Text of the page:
Over the last few days we have been learning a vast amount of duet material and some ensemble phrases which have been quite taxing on the brain but incredibly exciting. The duets are full of athletic lifts (which are making several muscles ache lol) and moments of small interactions. Its also been interesting revisiting Gary’s notion of ‘paralysis of analysis’, his dynamic approach to movement, his eye for detail and his utter passion for his art.
With regard to the new duets we have been learning, Gary has been instilling into us to have the calmness and smooth quality that marking material can bring yet still executing clarity,form and articulation when moving at a fast pace. A contradiction but a fascinating one. The group phrasing is meaty, fast and dynamic, and is going to be fun having to develop it 🙂
In addition, this week we have had the pleasure (more than I can truly express) this week of having our company class being led by the lovely Ben Craft, a close friend and fellow Royal Ballet school mate of Gary. To be taught and to learn from all of Ben’s many years of experience in many different dance and somatic forms has been beyond a privilege. Its going to be very sad when he returns to Arnhem, Netherlands.
Our first week is almost over and we still have a lot to do but let’s meet the challenge head on 🙂
Off to write up some notes from the past few days before next week as my computer has not been my closest friend of late.
So we are now nearing the end of our first week of studio time with Gary Lambert recreating his work Axiom Tangent ready for the Inspired triple bill. Each morning has also seen us take class with Ben Craft, who has travelled all the way from Arnhem to work with us.
This is certainly a treat, not only in terms of the wealth of dancing knowledge that Ben is sharing but also as it gives us a little bit of respite from planning/ leading classes for each other in addition to our jam-packed day of rehearsal!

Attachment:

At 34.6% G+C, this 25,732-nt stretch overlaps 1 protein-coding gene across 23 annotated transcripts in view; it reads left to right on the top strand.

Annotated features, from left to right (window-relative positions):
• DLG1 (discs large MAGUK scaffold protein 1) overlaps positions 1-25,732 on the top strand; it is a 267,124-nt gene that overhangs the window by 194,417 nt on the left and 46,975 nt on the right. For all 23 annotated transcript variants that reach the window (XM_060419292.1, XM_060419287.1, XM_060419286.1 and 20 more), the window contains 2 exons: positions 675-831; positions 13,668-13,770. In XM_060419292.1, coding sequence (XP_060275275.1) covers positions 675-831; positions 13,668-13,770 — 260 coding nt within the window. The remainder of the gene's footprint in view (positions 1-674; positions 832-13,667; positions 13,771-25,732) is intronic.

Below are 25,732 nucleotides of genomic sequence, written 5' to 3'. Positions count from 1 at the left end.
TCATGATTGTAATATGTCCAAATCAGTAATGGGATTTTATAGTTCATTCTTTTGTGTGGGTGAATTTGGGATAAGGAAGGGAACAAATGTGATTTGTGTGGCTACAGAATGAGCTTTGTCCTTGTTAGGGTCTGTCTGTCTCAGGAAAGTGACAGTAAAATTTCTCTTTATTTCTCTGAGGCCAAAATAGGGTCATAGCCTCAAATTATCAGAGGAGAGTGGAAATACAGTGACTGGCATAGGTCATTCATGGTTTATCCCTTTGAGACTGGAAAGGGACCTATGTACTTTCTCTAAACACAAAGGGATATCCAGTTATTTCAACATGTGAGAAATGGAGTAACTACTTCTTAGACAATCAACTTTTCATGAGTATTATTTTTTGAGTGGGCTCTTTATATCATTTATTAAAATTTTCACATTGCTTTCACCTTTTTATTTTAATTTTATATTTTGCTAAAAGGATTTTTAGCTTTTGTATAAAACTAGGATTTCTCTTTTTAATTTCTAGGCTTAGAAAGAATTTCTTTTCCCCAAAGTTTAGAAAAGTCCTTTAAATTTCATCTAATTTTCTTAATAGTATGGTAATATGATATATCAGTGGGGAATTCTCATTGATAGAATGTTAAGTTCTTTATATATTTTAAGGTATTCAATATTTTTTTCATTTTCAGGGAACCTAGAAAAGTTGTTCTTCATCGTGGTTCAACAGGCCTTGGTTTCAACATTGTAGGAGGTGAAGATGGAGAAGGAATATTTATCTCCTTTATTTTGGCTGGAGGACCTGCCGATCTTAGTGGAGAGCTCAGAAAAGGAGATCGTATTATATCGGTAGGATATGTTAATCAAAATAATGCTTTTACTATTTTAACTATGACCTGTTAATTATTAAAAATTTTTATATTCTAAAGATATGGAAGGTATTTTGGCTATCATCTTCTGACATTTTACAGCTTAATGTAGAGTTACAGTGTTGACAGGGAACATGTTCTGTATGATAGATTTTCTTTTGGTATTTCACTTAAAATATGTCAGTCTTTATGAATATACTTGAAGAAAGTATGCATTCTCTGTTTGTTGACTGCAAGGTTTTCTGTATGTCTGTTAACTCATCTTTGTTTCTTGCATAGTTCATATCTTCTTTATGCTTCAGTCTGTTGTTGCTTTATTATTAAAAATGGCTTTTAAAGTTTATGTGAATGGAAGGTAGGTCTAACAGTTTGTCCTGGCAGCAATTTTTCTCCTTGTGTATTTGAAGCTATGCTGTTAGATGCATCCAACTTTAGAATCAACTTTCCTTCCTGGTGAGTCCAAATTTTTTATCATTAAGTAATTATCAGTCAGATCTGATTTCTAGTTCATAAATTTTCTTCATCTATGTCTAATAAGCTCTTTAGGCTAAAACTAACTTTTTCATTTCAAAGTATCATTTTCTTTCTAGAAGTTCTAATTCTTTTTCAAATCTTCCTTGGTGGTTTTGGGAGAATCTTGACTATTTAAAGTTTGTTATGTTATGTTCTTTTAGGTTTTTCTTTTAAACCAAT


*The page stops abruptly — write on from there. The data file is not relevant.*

One of the approaches that Ben uses has been to teach a simple phrase which can be repeated alternating between sides (right and left); once we know the movement he gives us several different directional facings in which to dance the material. This means that we have to really keep our minds in gear and be thinking ahead as to where we are facing next, it is easy to get confused in the middle of a phrase. I think this learning device has been a really useful challenge – it has helped me to build in coping mechanisms whereby even if I do make a mistake, as long as I stay calm, I can quickly adapt and correct myself using visual clues from the space around me and the other dancers. This is also handy for the rehearsal process with Gary as there are lots of repeated variations of phrases to learn often with a sneaky change of facing to catch us out!
In terms of the studio time we have with Gary, it is a very different process compared with last year working on Synapsequence – this time around we are recreating a pre-existing choreography of Gary’s and so must use video footage to learn the material we will be dancing. This in itself demands a very different skill set from us – rather than generating material on our own bodies, we are having to pick up as much detail as we can from the videos (slow-motion playback is particularly handy!) before transferring this into physical information.